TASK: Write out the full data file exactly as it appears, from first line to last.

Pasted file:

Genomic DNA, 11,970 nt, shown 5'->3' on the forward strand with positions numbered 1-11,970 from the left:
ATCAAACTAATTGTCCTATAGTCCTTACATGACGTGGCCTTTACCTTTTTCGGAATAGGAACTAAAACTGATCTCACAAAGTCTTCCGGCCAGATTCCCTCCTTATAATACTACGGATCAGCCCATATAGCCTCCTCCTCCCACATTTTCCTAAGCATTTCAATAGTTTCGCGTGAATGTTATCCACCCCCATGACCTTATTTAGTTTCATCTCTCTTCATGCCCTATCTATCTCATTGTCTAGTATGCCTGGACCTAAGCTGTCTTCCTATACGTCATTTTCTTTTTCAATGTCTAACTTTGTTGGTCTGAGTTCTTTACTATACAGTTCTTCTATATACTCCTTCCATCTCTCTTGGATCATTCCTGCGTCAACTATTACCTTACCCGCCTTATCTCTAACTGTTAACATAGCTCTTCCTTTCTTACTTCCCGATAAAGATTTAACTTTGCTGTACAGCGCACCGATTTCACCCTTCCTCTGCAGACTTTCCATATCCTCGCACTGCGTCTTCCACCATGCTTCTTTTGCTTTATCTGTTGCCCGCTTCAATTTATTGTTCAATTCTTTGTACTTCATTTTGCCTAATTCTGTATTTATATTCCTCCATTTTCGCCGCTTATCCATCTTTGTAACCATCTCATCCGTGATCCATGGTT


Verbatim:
Genomic DNA, 11,970 nt, shown 5'->3' on the forward strand with positions numbered 1-11,970 from the left:
ATCAAACTAATTGTCCTATAGTCCTTACATGACGTGGCCTTTACCTTTTTCGGAATAGGAACTAAAACTGATCTCACAAAGTCTTCCGGCCAGATTCCCTCCTTATAATACTACGGATCAGCCCATATAGCCTCCTCCTCCCACATTTTCCTAAGCATTTCAATAGTTTCGCGTGAATGTTATCCACCCCCATGACCTTATTTAGTTTCATCTCTCTTCATGCCCTATCTATCTCATTGTCTAGTATGCCTGGACCTAAGCTGTCTTCCTATACGTCATTTTCTTTTTCAATGTCTAACTTTGTTGGTCTGAGTTCTTTACTATACAGTTCTTCTATATACTCCTTCCATCTCTCTTGGATCATTCCTGCGTCAACTATTACCTTACCCGCCTTATCTCTAACTGTTAACATAGCTCTTCCTTTCTTACTTCCCGATAAAGATTTAACTTTGCTGTACAGCGCACCGATTTCACCCTTCCTCTGCAGACTTTCCATATCCTCGCACTGCGTCTTCCACCATGCTTCTTTTGCTTTATCTGTTGCCCGCTTCAATTTATTGTTCAATTCTTTGTACTTCATTTTGCCTAATTCTGTATTTATATTCCTCCATTTTCGCCGCTTATCCATCTTTGTAACCATCTCATCCGTGATCCATGGTT